A state supreme court has vacated a trial court order that compelled the production of cell phone data gathered from defendant’s employees. The court held that because the plaintiffs’ pleadings had not mentioned cell phone use, the cell phone data plaintiffs sought was out of reach. The decision stands as a warning for practitioners—vague pleadings can doom later discovery efforts. ABA Litigation Section leaders are surprised by the court’s ruling and offer suggestions to practitioners about how to avoid a similar outcome.
Workers Injured in Reactor Leak Demand Cell Phone Data
In May 2018, at a chemical plant outside Houston, Texas, the temperature inside a reactor plunged then rose again, very quickly increasing pressure inside the reactor. Though employees scrambled to fix the problem, a “rupture disk” burst and ethylene poured out of the reactor and ignited. Several nearby workers were injured.
Some of those workers filed negligence claims, and their actions were transferred for consolidated pretrial proceedings. The plaintiffs served aggressive discovery requests demanding all data from cell phones used by several relevant plant employees. Some plaintiffs eventually moved to compel production of that cell phone data, asserting in their motion that the data was relevant because the incident was potentially caused by “cell phone usage and abuse by control-room board operators.”
After a hearing, the trial court ordered production of six weeks of cell phone data from two supervisors, and four months of cell phone data from three board operators. That production included not only text messages and photos, but also “usage data” showing when and potentially how employees were using their cell phones.
Court Halts Cell Phone Production
The defendant sought mandamus relief from the Texas Supreme Court, arguing that the trial court had abused its discretion “by ordering production without limitation.” The defendant argued that because the plaintiffs had failed to adequately establish relevance of the cell phone usage data, their discovery requests were impermissibly broad.
In In re Kuraray America, Inc., the Texas Supreme Court agreed. The court began its analysis by noting that even in their petitions, plaintiffs had failed to allege “that cell-phone use by anyone was a contributing cause of the release.” The court held that cell phone use could only have “made a difference in how events unfolded” if it occurred in the hours leading up to the reactor leak. The court concluded that the trial court should not have ordered production of cell phone data “without first undertaking a person-by-person analysis of whether cell-phone use within that time period could have been a contributing cause of the release.”
Lingering Wariness about Access to Cell Phone Data?
Litigation Section leaders were surprised with the outcome. “The Texas Supreme Court issued a thoughtful decision that is grounded in the relevance of the documents at issue, as the plaintiffs don’t appear to have provided any evidence that cell phone use was relevant. I find the case surprising only because courts frequently err on the side of granting discovery,” opines Joseph V. Schaeffer, Pittsburgh, PA, cochair of the Section’s Pretrial Practice & Discovery Committee.
The court’s discomfort with the production order may have stemmed, in part, from the type of records at issue, Schaeffer adds. “While the court’s opinion is broadly applicable to any scope-of-discovery argument,” Schaeffer explains, “there’s undoubtedly a sense, with cell phones, that there are greater privacy interests at stake.”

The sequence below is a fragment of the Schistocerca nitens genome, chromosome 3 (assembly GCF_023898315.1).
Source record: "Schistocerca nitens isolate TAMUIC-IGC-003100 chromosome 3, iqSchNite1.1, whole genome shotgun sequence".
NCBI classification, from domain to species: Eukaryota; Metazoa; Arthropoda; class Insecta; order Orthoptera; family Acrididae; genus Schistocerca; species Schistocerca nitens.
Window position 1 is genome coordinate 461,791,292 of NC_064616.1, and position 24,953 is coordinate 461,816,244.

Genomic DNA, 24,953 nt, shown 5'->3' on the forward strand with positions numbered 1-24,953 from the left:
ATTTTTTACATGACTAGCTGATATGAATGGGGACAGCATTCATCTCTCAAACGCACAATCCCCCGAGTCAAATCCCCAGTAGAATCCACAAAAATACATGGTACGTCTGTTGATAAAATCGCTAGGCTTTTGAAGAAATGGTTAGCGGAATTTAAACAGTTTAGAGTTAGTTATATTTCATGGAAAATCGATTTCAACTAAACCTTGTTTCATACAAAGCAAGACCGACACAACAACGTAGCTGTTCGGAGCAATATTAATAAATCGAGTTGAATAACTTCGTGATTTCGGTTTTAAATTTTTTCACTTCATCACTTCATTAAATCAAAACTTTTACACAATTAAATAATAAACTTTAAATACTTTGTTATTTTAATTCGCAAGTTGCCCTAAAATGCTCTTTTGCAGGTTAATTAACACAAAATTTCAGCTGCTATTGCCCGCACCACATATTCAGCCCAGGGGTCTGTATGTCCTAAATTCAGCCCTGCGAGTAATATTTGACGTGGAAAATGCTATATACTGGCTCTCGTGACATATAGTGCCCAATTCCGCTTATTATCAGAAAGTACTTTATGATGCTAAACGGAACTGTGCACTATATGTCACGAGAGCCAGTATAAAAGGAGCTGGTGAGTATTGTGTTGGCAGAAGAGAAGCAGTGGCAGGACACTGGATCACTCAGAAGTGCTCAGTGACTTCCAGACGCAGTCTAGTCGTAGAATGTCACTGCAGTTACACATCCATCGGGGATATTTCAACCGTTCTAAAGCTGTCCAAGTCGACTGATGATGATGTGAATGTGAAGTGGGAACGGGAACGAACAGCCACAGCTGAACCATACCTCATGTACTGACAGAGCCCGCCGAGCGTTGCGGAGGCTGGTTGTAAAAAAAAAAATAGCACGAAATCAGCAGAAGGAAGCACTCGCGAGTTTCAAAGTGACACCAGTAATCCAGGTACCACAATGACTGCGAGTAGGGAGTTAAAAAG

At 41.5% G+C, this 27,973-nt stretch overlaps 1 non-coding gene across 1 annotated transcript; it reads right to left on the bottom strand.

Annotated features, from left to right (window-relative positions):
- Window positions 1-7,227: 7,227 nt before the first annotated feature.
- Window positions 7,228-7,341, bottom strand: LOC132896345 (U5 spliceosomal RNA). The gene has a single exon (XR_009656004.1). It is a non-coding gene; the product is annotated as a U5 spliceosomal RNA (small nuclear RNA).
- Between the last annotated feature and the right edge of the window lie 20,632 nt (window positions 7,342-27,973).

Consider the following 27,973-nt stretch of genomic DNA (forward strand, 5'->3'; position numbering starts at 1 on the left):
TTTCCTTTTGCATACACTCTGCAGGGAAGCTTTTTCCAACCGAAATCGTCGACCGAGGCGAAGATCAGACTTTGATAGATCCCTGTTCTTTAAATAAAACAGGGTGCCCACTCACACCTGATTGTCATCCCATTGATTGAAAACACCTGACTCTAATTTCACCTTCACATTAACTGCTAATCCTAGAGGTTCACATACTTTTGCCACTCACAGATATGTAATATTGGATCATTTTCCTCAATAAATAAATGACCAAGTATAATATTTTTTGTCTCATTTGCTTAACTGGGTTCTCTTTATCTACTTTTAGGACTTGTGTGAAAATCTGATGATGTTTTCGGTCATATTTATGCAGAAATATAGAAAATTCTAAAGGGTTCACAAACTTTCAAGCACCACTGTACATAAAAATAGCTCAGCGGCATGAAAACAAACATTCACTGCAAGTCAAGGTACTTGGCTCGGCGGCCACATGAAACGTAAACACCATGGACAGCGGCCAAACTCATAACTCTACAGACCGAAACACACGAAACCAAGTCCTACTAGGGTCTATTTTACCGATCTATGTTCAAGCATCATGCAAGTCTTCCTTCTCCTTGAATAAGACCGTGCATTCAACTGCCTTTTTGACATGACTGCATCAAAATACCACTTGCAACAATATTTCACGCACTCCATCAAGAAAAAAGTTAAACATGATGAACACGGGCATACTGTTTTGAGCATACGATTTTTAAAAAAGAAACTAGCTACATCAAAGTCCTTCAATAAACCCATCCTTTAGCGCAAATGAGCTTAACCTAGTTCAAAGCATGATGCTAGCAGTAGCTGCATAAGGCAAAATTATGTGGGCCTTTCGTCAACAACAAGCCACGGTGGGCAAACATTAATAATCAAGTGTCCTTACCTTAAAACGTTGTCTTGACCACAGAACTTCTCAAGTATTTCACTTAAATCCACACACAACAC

“This appears to be part of an ongoing trend in treating cell phone records differently and being much more reluctant to give comprehensive access to cell phone records,” agrees James H. Gilbert, New Orleans, LA, newsletter co-editor of the Section’s Pretrial Practice & Discovery Committee.
Stitch-in-Time Lessons for Cell Phone Data Disputes
Ultimately, the Texas Supreme Court directed the trial court to vacate its orders requiring production of cell phone data. A late footnote in the opinion, however, offered the plaintiffs a glimmer of hope. The plaintiffs “ultimately may show themselves entitled” to further discovery of cell phone data, the court wrote, but only if they can show that cell phone use by on-site employees was “a potential contributing cause of the release.” With that showing made, the court suggested, “evidence of cell-phone use outside [that seventeen-hour] time period may become relevant.”
It is unclear what, if anything, the plaintiffs could do to clear that hurdle. “It’s difficult to imagine what ‘smoking gun’ type of evidence the plaintiffs could present,” Gilbert surmises. “Speculation that cell phone use might be relevant to an incident is not going to cut it.”
Section leaders offer advice to practitioners. “Plaintiffs should draft discovery with this kind of motion to compel in mind by ensuring that requests are linked to pleading allegations, for example,” suggests Schaeffer. “When objecting, defendants may ask how they can sever the link of contributing cause, meaning a court may decline to compel production in the end,” he adds.
Hashtags: #appellatetwitter; #ediscovery; #distractedatwork
- Christina M. Jordan, “Discovery of Social Media Evidence in Legal Proceedings,” Litigation News (Jan. 30, 2020).
- Sarah Q. Edwards, “Making an Effective Argument Against the Collection of Text-Message Evidence,” Pretrial Prac. & Disc. (Apr. 30, 2020).
- Debra Cassens Weiss, “Plaintiff Who Alleges Hip Implant Injuries Must Turn Over Fitbit Data, Federal Judge Rules,” ABA J. (May 26, 2021).
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